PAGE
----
It was a stand-off on the high seas like that which led to the arrest of 15 British sailors and marines by the Iranians earlier this year.
But this time the potential captives were Australians and they were a little less meek in their response.
While pointing their guns straight at the heavily-armed Iranian boats, the sailors simply told the troops to "**** off". And they did
Don't mess with them! An Australian Royal Navy patrol
Their no-nonsense approach was very different to that of the muchc-riticised crew from HMS Cornwall, whose capture in the Gulf in March led to a diplomatic crisis.
Details of the Australian incident, which occurred well before the British humiliation, emerged yesterday.
The Australian naval authorities had been bombarded with requests after a television report of rumours about the confrontation.
Their Defence Department confirmed that its sailors had used "colourful language" and pointed their weapons, but declined to comment on the way the Britons had responded in similar circumstances.
Spokesman Commander Steve Gilmore said: "The response of our sailors highlights what is unique about the Australian sailor.
"The courage that was shown in demanding circumstances, the loyalty, the team work were there throughout, and we're very, very proud of the way that the team worked.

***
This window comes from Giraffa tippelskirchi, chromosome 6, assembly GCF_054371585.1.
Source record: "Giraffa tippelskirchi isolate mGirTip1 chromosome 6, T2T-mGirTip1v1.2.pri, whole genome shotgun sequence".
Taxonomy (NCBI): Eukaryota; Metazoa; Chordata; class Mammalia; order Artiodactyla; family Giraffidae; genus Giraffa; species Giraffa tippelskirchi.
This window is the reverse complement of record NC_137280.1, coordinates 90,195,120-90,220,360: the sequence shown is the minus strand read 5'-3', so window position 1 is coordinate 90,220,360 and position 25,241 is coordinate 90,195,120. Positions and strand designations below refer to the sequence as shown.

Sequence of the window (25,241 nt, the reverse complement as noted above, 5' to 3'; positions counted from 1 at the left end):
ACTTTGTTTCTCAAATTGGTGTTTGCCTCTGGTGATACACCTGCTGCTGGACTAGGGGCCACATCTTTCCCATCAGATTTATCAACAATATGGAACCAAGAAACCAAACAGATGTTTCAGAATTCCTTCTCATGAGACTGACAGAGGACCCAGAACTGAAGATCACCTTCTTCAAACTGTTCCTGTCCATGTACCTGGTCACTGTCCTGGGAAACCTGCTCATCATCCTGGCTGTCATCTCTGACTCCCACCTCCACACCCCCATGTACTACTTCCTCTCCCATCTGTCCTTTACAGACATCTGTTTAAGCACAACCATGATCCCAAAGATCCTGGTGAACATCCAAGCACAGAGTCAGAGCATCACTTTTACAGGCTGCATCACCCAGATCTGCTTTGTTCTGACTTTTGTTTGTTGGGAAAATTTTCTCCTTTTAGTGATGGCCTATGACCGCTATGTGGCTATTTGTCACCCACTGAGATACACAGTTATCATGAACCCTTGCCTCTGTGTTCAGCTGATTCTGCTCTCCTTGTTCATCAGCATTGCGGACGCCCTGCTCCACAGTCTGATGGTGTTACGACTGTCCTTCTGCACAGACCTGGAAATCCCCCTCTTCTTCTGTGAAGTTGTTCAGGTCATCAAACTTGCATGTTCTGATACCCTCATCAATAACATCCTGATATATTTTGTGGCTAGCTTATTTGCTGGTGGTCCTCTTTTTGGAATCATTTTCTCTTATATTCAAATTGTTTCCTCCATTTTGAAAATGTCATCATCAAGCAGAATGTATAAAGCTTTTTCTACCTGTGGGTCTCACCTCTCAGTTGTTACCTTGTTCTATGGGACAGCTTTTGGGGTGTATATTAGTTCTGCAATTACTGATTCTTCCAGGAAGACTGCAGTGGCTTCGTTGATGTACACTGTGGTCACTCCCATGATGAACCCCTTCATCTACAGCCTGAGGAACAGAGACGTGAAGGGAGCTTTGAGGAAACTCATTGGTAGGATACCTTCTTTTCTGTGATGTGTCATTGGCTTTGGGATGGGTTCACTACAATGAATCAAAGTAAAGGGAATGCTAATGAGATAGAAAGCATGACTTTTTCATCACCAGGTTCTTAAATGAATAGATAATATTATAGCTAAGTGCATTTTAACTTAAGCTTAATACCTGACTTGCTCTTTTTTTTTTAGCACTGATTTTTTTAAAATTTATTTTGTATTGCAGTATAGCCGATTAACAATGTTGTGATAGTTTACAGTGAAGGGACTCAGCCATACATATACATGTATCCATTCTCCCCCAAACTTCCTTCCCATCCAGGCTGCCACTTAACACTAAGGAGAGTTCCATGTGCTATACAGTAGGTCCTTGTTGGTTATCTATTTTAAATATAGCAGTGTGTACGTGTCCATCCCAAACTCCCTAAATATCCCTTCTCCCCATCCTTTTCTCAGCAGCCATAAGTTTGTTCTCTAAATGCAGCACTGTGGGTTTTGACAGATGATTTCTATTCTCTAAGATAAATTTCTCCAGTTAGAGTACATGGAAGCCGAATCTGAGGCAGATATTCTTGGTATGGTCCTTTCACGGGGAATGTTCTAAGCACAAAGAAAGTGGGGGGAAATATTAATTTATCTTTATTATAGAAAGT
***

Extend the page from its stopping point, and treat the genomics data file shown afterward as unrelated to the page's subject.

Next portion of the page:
"The Australian officer in command seized the initiative and demonstrated very sound judgment and excellent leadership."
He said that during the incident, believed to have occurred in 2004, the 14 Australians, who were on rubber dinghies, had held off the crew of Iranian gunboats by pointing their weapons, yelling curses at them and telling them in no uncertain terms to go away.
Earlier this week the official report into the debacle with the British troops concluded that no individual was to blame for what was described as "collective failure of judgment".
But the response of the British sailors has been described in some quarters as "meek" and "cowardly".
After their capture in the Shatt al Arab waterway between Iran and Iraq, they were held as hostages for more than ten days, during which time some were shown on Iranian television apologising for straying into the country's territorial waters.
They were also seen shaking hands with Iranian president Mahmoud Ahmadinejad, effectively thanking him for their release, and were later criticised for selling their stories.
The youngest, Arthur Batchelor, was also ridiculed after revealing he had cried himself to sleep when his captors took away his iPod. "
Good on ya Digger!!!